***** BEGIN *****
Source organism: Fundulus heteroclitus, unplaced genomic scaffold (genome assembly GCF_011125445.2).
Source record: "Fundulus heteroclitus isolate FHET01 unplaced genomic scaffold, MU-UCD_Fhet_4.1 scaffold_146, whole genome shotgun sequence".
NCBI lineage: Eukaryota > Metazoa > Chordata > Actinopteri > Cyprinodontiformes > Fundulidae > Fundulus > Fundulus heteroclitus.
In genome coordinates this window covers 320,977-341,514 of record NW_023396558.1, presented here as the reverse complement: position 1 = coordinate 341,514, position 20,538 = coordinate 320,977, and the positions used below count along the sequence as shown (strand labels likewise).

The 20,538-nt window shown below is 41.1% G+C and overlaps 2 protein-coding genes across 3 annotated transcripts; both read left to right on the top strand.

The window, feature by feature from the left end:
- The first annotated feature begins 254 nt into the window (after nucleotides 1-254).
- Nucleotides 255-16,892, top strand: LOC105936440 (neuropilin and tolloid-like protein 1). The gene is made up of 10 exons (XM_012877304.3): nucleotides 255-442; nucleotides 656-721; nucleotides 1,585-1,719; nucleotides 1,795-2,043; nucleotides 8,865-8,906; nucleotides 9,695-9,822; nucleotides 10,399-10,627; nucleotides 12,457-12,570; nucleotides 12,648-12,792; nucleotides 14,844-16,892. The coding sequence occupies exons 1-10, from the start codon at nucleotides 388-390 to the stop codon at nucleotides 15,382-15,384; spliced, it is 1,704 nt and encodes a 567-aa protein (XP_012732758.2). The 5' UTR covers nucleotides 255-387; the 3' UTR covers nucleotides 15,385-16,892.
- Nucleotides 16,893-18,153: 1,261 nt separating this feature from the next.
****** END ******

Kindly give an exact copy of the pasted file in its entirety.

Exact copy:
Source organism: Fundulus heteroclitus, unplaced genomic scaffold (genome assembly GCF_011125445.2).
Source record: "Fundulus heteroclitus isolate FHET01 unplaced genomic scaffold, MU-UCD_Fhet_4.1 scaffold_146, whole genome shotgun sequence".
NCBI lineage: Eukaryota > Metazoa > Chordata > Actinopteri > Cyprinodontiformes > Fundulidae > Fundulus > Fundulus heteroclitus.
In genome coordinates this window covers 320,977-341,514 of record NW_023396558.1, presented here as the reverse complement: position 1 = coordinate 341,514, position 20,538 = coordinate 320,977, and the positions used below count along the sequence as shown (strand labels likewise).

The 20,538-nt window shown below is 41.1% G+C and overlaps 2 protein-coding genes across 3 annotated transcripts; both read left to right on the top strand.

The window, feature by feature from the left end:
- The first annotated feature begins 254 nt into the window (after nucleotides 1-254).
- Nucleotides 255-16,892, top strand: LOC105936440 (neuropilin and tolloid-like protein 1). The gene is made up of 10 exons (XM_012877304.3): nucleotides 255-442; nucleotides 656-721; nucleotides 1,585-1,719; nucleotides 1,795-2,043; nucleotides 8,865-8,906; nucleotides 9,695-9,822; nucleotides 10,399-10,627; nucleotides 12,457-12,570; nucleotides 12,648-12,792; nucleotides 14,844-16,892. The coding sequence occupies exons 1-10, from the start codon at nucleotides 388-390 to the stop codon at nucleotides 15,382-15,384; spliced, it is 1,704 nt and encodes a 567-aa protein (XP_012732758.2). The 5' UTR covers nucleotides 255-387; the 3' UTR covers nucleotides 15,385-16,892.
- Nucleotides 16,893-18,153: 1,261 nt separating this feature from the next.